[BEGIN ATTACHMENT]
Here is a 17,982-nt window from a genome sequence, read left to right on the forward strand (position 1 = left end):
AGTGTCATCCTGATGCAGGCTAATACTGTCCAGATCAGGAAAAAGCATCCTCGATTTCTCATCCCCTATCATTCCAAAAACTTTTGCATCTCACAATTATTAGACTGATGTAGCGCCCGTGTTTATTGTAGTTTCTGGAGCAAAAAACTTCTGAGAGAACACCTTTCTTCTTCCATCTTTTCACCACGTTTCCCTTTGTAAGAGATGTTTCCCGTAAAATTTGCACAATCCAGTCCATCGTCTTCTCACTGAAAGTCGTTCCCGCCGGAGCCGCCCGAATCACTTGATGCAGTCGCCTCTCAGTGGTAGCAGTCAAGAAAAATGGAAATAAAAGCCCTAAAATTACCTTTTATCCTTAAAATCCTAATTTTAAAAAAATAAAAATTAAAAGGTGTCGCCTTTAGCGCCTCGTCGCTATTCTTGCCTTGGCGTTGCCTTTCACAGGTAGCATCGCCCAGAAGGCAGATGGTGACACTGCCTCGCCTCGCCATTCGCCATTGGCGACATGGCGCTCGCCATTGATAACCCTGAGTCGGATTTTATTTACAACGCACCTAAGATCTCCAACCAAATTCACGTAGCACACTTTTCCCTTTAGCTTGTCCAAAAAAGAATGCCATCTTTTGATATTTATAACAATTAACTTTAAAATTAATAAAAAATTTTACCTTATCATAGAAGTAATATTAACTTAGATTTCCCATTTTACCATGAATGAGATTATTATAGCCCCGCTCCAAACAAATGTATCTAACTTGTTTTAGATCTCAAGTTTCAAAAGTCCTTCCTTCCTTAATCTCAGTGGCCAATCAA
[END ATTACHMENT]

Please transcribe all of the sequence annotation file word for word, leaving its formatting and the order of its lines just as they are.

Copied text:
Here is a 17,982-nt window from a genome sequence, read left to right on the forward strand (position 1 = left end):
AGTGTCATCCTGATGCAGGCTAATACTGTCCAGATCAGGAAAAAGCATCCTCGATTTCTCATCCCCTATCATTCCAAAAACTTTTGCATCTCACAATTATTAGACTGATGTAGCGCCCGTGTTTATTGTAGTTTCTGGAGCAAAAAACTTCTGAGAGAACACCTTTCTTCTTCCATCTTTTCACCACGTTTCCCTTTGTAAGAGATGTTTCCCGTAAAATTTGCACAATCCAGTCCATCGTCTTCTCACTGAAAGTCGTTCCCGCCGGAGCCGCCCGAATCACTTGATGCAGTCGCCTCTCAGTGGTAGCAGTCAAGAAAAATGGAAATAAAAGCCCTAAAATTACCTTTTATCCTTAAAATCCTAATTTTAAAAAAATAAAAATTAAAAGGTGTCGCCTTTAGCGCCTCGTCGCTATTCTTGCCTTGGCGTTGCCTTTCACAGGTAGCATCGCCCAGAAGGCAGATGGTGACACTGCCTCGCCTCGCCATTCGCCATTGGCGACATGGCGCTCGCCATTGATAACCCTGAGTCGGATTTTATTTACAACGCACCTAAGATCTCCAACCAAATTCACGTAGCACACTTTTCCCTTTAGCTTGTCCAAAAAAGAATGCCATCTTTTGATATTTATAACAATTAACTTTAAAATTAATAAAAAATTTTACCTTATCATAGAAGTAATATTAACTTAGATTTCCCATTTTACCATGAATGAGATTATTATAGCCCCGCTCCAAACAAATGTATCTAACTTGTTTTAGATCTCAAGTTTCAAAAGTCCTTCCTTCCTTAATCTCAGTGGCCAATCAA